Russ testified regarding a conversation with the defendant in which the defendant admitted that he had killed the victim on the morning of December 7, 1977, after having been picked up while hitchhiking earlier by the victim in his car. Russ testified that the defendant had told him the following: While in the victim's car, the victim made an unsolicited homosexual advance, which so angered the defendant that he demanded to be let out of the car. Upon arriving at his home, the defendant was unable to sleep because of his anger and he went to the victim's apartment and killed him.

Besides admitting the murder to him, Russ also said that the defendant told him that he wore gloves in perpetrating the crime and that he also took the victim's stereo and television. Additionally, Russ testified that he had spoken to the defendant at a New London club in 1978 concerning the rumor that the defendant had committed the Silva murder. 5 When Russ questioned the defendant about this, the defendant asked him from whom he had heard this rumor. Russ maintained that he refused to name his source whereupon the defendant rattled off the names of five or six people whom he, the defendant, said could have been the source.

William R. Bowers testified that on December 6, 1977, between 8:30 p.m. and 9 p.m., he had helped the defendant and Donald Glenn, the defendant's younger brother, unload some stereo equipment from a car into the apartment of Cheryl Glenn, the defendant's sister. Upon inquiry by Bowers and Donald Glenn, the defendant admitted that he may have killed the person from whom he had taken the stereo equipment by hitting him on the head with a golf club. At that time, Bowers said, he observed the defendant to be wearing a leather jacket and rubber gloves and to have two speakers with the stereo. He also said that the defendant stated that he had "hit him several times."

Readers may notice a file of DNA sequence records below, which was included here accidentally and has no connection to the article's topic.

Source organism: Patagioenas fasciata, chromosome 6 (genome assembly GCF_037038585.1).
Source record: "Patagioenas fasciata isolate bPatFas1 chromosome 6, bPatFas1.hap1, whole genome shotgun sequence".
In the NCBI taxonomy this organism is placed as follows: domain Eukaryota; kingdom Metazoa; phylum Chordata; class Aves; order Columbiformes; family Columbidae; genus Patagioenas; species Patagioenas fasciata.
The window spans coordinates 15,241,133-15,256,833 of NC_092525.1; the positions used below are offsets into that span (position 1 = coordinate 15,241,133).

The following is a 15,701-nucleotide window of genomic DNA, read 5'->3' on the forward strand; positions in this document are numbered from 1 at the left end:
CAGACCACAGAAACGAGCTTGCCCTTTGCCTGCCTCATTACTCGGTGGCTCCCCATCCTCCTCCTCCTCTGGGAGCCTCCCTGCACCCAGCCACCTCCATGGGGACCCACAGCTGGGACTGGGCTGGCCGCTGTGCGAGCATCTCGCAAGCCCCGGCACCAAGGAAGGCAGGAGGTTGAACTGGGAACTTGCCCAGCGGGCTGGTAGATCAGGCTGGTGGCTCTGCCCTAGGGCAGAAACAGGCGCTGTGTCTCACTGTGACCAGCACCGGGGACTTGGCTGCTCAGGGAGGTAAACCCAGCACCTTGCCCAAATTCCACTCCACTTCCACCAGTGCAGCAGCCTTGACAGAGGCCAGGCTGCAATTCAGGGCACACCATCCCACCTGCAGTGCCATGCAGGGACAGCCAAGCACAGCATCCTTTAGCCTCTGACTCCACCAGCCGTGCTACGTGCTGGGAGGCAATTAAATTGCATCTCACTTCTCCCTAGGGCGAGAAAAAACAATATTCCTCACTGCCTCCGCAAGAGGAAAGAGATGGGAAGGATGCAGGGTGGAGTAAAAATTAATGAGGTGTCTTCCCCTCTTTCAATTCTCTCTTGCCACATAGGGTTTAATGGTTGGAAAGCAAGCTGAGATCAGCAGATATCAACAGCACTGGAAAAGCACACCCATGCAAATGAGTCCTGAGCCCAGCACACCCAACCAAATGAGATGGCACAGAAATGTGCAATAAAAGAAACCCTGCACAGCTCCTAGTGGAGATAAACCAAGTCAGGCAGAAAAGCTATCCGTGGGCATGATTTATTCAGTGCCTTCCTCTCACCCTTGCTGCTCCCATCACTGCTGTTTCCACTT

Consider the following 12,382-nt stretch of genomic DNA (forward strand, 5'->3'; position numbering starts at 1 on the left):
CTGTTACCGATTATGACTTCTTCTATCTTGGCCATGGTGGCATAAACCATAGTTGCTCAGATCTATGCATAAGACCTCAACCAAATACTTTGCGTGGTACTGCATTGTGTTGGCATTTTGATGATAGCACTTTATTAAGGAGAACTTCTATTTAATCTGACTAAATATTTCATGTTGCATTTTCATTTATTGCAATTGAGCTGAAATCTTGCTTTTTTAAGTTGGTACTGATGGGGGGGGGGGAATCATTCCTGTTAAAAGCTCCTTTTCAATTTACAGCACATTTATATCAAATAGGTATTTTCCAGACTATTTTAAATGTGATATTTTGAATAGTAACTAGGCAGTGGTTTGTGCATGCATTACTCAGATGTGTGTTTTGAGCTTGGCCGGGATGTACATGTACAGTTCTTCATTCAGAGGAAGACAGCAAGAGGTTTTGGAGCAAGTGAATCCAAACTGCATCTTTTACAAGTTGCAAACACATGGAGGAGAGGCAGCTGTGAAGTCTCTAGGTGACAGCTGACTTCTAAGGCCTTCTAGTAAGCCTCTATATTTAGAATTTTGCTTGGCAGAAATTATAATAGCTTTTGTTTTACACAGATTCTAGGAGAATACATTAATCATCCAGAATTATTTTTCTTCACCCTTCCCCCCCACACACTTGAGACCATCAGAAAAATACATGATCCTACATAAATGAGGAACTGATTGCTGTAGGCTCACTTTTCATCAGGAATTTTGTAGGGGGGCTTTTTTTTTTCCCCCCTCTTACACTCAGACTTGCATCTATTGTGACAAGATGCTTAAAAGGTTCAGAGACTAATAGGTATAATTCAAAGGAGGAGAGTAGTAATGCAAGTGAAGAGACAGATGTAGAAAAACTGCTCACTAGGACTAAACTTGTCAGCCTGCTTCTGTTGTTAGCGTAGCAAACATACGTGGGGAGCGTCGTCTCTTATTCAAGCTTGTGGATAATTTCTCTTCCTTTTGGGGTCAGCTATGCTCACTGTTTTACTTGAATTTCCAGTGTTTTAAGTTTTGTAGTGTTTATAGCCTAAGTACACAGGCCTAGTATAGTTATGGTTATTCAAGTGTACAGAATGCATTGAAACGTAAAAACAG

Otis Guess testified that the defendant told him of being picked up, while hitchhiking, by a strange man who angered him by propositioning him. He said that the defendant had told him that this angered him and "he was going to kill him, take his stereo, his T.V. and his car." He continued that the defendant "went upstairs, got the golf club and ... [h]e started showing me how he was going to kill him," saying that he was going to hit him on the head. 6

Angelo Hardy testified that the defendant admitted the crime to him when, upon leaving a basketball game in New London with the defendant, he observed that the defendant became nervous because of the presence of police at the exit doors. He asked the defendant the reason for that nervousness and the defendant said it was because of the Silva murder as he was the one who committed that crime. The defendant then related some details including that Silva "was a faggot" and that "he beat the guy with the golf club" which he then threw under the victim's bed.

In addition to claiming that these four witnesses were connected to one another by certain ties of friendship, the defendant also claims that Russ, Bowers and two other state's witnesses, Antonio Valero and George Wunnaburger, had all been questioned as suspects in the Silva homicide. Moreover, he claims that Francois Curiel, a former lover of the victim, had ample motive and opportunity to kill Silva. While the defendant himself admitted on direct examination that he had said that he killed the victim and that there were several people there when he did so, 7 he said that he was merely "woofing" or bragging and that he really did not kill Silva. 8